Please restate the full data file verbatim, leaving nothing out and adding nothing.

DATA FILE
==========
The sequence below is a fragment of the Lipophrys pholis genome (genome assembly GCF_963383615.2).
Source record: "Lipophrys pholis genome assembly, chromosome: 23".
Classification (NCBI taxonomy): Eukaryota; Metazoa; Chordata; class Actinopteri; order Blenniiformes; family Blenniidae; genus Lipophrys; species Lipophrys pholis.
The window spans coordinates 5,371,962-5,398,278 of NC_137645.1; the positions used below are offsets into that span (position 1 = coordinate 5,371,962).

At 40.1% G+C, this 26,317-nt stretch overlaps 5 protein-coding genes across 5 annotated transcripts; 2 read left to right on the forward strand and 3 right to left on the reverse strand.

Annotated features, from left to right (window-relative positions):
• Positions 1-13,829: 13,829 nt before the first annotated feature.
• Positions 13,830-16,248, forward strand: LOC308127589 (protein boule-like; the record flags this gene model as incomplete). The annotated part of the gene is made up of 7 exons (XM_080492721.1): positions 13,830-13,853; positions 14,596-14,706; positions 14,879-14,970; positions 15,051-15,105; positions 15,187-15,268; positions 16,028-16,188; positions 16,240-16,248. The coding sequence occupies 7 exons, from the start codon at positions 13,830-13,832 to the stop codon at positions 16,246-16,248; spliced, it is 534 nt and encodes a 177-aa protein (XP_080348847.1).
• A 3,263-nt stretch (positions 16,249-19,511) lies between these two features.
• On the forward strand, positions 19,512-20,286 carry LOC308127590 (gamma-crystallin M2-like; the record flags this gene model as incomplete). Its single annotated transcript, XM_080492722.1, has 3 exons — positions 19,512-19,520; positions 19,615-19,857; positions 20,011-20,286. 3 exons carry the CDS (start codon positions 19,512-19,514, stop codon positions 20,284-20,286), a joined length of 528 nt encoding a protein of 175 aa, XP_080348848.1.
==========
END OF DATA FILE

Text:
The sequence below is a fragment of the Lipophrys pholis genome (genome assembly GCF_963383615.2).
Source record: "Lipophrys pholis genome assembly, chromosome: 23".
Classification (NCBI taxonomy): Eukaryota; Metazoa; Chordata; class Actinopteri; order Blenniiformes; family Blenniidae; genus Lipophrys; species Lipophrys pholis.
The window spans coordinates 5,371,962-5,398,278 of NC_137645.1; the positions used below are offsets into that span (position 1 = coordinate 5,371,962).

At 40.1% G+C, this 26,317-nt stretch overlaps 5 protein-coding genes across 5 annotated transcripts; 2 read left to right on the forward strand and 3 right to left on the reverse strand.

Annotated features, from left to right (window-relative positions):
• Positions 1-13,829: 13,829 nt before the first annotated feature.
• Positions 13,830-16,248, forward strand: LOC308127589 (protein boule-like; the record flags this gene model as incomplete). The annotated part of the gene is made up of 7 exons (XM_080492721.1): positions 13,830-13,853; positions 14,596-14,706; positions 14,879-14,970; positions 15,051-15,105; positions 15,187-15,268; positions 16,028-16,188; positions 16,240-16,248. The coding sequence occupies 7 exons, from the start codon at positions 13,830-13,832 to the stop codon at positions 16,246-16,248; spliced, it is 534 nt and encodes a 177-aa protein (XP_080348847.1).
• A 3,263-nt stretch (positions 16,249-19,511) lies between these two features.
• On the forward strand, positions 19,512-20,286 carry LOC308127590 (gamma-crystallin M2-like; the record flags this gene model as incomplete). Its single annotated transcript, XM_080492722.1, has 3 exons — positions 19,512-19,520; positions 19,615-19,857; positions 20,011-20,286. 3 exons carry the CDS (start codon positions 19,512-19,514, stop codon positions 20,284-20,286), a joined length of 528 nt encoding a protein of 175 aa, XP_080348848.1.